The news that some group of serious xenophobic assholes has made a list of 1300 people, including children and pregnant women (with, most creepily, mentions of their due dates) and tried to have it made public, with no care or feeling of responsibility to what might happen to those people, has freaked me out way more than a little.

I mean, come on.

It's got me thinking about my own past.

I, like most Americans, am descended from other places. On both sides of my family, I am descended from lower-class immigrants, people who worked back-breakingly hard for what little they owned, and whom the American system of living consistently disenfranchised politically and socially.

My mother, second youngest in an Italian Catholic family of 13 surviving children, never had her own bedroom. My father, oldest child of two Afro-Cuban immigrants, famously states that his first bed was a box (and whether or not this was true or merely his own brand of constructed folklore I have never properly established).

In any case, my immigrant family members found themselves left out of the American political process. This may be why the political figures that exist in my family have always been elevated to near-legendary status.

For me, the political has always been personal. A friend once nicknamed me "Political Spice." It's in my genes I guess.

On my father's side of my family, a man named Generoso Campos-Marquetti was the first black man to hold a political office in Cuba, and played a key role in the Race War of 1912. On my mother's side of the family is her uncle Frank Rizzo, the 1970s Philadelphia mayor with mob ties. During their many knock-down, drag-out fights my mother often invoked her familial mafia connections the way a woman in an ancient Greek play might invoke the furies.

Also, I really want to see this movie.

I'm not sure what my point is, I guess. Most of America is descended from immigrants. Property crime and violent crime in border states is down. Undocumented immigrants form a crucial part of the nation's economy. Also, a generation or tow ago, I might have been in the shoes of those 1300 people in Utah. And political power is hard to come by, and is treasured for generations after.

So, what's the problem? If your big beef is that these people are here illegally, then make it easier to come to the United States legally, problem solved. (I have a friend who works in immigration law, and trust me, it's a seriously difficult process.) It would take care of the human smugglers and the drug runners who control the process now.

But it wouldn't deal with the problem of their being so many brown people, which is increasingly more obviously the anti-immigration crowd's real issue.

Saturday, July 10, 2010

Another Abbie Summer

There are eleven foot tall sunflowers in my yard this year.

2010-07-10 14.35.25.jpg

Abbie is four now, and still retains a hint of babyness, as when she falls asleep, sweaty in the summer sun.

2010-06-08 19.34.50_Albuquerque_New Mexico_US.jpg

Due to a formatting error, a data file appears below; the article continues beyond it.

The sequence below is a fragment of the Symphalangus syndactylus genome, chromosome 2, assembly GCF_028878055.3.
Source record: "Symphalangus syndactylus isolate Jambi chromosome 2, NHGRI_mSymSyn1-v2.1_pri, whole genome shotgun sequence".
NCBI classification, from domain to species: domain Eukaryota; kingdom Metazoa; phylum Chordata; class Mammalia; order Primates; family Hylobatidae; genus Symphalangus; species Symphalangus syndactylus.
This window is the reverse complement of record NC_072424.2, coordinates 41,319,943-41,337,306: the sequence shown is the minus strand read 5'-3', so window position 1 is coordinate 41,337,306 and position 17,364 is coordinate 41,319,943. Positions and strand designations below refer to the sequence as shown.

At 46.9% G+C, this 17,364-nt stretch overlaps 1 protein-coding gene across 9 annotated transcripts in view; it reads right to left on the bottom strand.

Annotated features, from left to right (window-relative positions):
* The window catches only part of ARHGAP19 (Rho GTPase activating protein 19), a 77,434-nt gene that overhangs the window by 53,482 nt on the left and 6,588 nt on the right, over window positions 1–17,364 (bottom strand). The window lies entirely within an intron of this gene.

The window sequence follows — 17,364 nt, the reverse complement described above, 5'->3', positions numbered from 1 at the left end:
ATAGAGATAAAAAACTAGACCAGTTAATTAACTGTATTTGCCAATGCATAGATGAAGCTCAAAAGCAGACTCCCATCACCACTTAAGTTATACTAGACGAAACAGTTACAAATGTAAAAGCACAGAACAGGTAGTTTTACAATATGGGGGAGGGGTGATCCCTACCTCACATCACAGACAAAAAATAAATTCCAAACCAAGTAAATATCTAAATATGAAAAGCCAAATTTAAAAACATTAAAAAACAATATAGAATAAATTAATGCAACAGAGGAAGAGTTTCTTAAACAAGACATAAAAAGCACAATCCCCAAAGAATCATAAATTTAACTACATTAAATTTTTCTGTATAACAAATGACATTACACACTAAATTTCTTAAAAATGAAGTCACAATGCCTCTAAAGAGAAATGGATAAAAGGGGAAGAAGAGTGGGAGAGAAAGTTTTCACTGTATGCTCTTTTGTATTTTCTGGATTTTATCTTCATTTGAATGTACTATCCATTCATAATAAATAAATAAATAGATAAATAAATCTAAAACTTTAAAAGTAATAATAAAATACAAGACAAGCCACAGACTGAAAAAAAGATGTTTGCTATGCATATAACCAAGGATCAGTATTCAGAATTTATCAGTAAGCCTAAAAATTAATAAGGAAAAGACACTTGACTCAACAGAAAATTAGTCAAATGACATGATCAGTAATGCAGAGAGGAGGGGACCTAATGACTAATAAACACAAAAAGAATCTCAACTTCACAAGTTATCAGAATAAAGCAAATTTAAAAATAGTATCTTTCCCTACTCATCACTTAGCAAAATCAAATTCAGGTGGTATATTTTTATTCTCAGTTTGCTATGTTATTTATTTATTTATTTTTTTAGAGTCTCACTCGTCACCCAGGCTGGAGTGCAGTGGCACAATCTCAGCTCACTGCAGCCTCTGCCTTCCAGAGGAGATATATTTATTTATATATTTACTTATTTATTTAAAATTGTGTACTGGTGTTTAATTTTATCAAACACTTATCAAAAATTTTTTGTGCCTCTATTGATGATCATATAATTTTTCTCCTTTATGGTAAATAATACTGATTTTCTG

But she's also sort of a badass, as when she won her match at a recent judo tournament.

(Hilarious slo-mo and soundtrack courtesy of my father, who also took first at the same match.)

It's another Abbie summer.

Thursday, July 08, 2010

Comment moderation on

I'm turning comment moderation on, just because I'm tired of deleting spam comments. If you're one of the three people who still check in here occasionally, I do check the comments on a daily basis.

Wednesday, July 07, 2010

Stupid e-mail forwards

So I frequently get unwanted email forwards from several members of my family. How do people deal with those? I usually just grit my teeth and delete sight-unseen, especially if they come from in-laws, but this one from my very own mother was particularly galling.

Don't buy Pepsi in the new can. Pepsi has a new 'patriotic' can
coming out with pictures of the EmpireStateBuilding, and the
Pledge of Allegiance on them.
However, Pepsi left out two little words on the pledge,
'Under God.'
Pepsi said they didn't want to offend anyone. In that case, we don't
want to offend anyone at the Pepsi corporate office, either!
So if we don't buy any Pepsi products, they will not be offended
when they don't receive our money that has the words
'In God We Trust' on it.

Pretty darn fast!!
Not being a huge fan of Pepsi even in my soda-guzzing heyday (as i often put it when I was still a brash obscene punk-rocker, Pepsi is Coke for pussies), I have no idea as to the veracity of this, but like all stupid e-mail forwards it's probably completely false. In any case, here was my reply.
Just fyi, the Pledge of Allegiance as originally composed by Frances Bellamy in 1892 did not contain the words "Under God." Those words were only added in 1952 during a particularly shameful, jingoistic, xenophobic period in American history riddled with extreme fundamentalism and fear.

The separation of church and state is an American value which I feel our founding fathers held sacred, protecting not only the state from the church's influence but the church from the potentially corrupting influence of state power. I would happily toast the country that I love with a glass of Pepsi, but I don't drink soda anymore actually, it's terrible for you.
Also, Frances Bellamy was a big-time socialist who briefly considered adding "equality" and "fraternity" as well as "liberty" to the pledge.

I almost hit "reply all" on that one, but decided not to out my mother as having a weirdo commie pinko child who doesn't even drink high fructose corn syrup. I'm too nice, I know.